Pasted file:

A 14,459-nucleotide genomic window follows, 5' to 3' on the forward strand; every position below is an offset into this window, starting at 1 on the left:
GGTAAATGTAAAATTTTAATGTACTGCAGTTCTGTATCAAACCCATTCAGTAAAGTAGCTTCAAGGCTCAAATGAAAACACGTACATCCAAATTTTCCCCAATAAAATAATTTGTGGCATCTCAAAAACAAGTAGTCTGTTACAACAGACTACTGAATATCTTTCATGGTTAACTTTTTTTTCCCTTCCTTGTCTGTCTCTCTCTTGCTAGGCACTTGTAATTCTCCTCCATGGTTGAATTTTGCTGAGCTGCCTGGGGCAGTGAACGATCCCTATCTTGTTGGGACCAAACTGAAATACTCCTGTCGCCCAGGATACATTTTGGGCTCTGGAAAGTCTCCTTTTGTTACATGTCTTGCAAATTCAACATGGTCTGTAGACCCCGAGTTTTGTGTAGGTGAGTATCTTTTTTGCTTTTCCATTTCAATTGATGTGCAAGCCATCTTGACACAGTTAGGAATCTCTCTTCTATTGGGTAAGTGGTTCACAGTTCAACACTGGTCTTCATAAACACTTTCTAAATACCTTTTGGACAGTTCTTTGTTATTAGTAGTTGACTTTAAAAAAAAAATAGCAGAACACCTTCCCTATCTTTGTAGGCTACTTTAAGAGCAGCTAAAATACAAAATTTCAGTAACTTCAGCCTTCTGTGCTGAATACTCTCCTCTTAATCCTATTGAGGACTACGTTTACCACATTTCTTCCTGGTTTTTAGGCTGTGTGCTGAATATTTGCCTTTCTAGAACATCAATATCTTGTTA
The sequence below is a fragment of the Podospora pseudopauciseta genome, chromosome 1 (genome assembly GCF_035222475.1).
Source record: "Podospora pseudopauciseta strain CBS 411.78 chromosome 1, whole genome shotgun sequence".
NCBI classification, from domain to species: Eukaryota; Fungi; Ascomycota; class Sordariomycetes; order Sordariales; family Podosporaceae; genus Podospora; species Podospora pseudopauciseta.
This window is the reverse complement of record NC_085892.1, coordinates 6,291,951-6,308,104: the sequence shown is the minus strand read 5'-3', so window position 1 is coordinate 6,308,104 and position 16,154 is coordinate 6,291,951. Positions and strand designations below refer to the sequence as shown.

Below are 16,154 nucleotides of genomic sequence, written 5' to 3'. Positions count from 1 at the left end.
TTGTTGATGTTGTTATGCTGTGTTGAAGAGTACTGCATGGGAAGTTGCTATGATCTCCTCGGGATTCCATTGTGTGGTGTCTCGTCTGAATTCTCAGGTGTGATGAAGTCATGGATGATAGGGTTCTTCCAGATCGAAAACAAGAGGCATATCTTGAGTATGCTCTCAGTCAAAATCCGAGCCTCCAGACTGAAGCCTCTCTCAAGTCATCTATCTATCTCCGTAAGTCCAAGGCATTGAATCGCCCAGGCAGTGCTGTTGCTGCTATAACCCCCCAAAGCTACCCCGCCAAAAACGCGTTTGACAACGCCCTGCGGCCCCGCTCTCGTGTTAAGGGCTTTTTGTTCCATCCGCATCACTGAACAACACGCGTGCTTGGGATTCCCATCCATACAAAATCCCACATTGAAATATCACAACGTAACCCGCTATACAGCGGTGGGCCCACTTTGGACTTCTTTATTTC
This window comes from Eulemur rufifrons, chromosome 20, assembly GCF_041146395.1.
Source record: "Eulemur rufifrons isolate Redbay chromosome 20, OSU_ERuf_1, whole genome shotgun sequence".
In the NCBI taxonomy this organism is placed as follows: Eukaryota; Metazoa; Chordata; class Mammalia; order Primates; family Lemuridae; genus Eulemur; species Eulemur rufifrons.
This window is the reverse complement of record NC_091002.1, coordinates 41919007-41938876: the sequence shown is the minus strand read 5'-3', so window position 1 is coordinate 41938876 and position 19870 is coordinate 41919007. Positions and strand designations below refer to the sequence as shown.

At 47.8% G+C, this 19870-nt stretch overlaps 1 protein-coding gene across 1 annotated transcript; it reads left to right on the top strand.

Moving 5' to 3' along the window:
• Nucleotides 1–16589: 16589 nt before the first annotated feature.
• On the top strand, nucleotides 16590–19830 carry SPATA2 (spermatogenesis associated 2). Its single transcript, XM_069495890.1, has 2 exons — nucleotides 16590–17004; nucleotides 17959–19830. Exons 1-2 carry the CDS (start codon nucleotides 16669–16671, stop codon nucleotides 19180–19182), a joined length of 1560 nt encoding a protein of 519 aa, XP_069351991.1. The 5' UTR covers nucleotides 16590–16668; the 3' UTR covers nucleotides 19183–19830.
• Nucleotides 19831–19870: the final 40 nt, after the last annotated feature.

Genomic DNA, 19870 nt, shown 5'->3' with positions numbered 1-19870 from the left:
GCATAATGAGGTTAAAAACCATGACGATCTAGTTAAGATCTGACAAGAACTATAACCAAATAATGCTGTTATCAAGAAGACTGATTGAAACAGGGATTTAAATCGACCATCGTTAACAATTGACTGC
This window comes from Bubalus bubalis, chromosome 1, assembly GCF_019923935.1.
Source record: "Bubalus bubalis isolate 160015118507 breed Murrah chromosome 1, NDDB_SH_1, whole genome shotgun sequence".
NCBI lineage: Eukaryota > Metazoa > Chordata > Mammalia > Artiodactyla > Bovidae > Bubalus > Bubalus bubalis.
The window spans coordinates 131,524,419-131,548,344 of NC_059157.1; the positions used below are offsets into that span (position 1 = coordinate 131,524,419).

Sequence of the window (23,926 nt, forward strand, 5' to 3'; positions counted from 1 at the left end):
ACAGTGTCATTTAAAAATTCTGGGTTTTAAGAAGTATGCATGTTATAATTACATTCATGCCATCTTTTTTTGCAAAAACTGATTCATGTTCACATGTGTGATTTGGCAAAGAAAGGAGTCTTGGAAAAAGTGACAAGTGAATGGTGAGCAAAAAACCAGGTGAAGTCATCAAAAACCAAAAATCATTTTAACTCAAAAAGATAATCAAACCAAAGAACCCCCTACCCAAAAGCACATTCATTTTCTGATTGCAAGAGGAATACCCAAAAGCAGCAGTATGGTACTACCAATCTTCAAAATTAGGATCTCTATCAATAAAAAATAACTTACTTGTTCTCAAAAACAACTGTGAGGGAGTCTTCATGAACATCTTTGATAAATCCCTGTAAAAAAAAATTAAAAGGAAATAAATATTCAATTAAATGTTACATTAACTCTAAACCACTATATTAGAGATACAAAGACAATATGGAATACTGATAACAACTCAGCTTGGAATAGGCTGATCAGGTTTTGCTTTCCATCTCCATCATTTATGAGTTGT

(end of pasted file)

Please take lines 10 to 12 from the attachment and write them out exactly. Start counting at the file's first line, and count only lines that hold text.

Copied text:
Source record: "Eulemur rufifrons isolate Redbay chromosome 20, OSU_ERuf_1, whole genome shotgun sequence".
In the NCBI taxonomy this organism is placed as follows: Eukaryota; Metazoa; Chordata; class Mammalia; order Primates; family Lemuridae; genus Eulemur; species Eulemur rufifrons.
This window is the reverse complement of record NC_091002.1, coordinates 41919007-41938876: the sequence shown is the minus strand read 5'-3', so window position 1 is coordinate 41938876 and position 19870 is coordinate 41919007. Positions and strand designations below refer to the sequence as shown.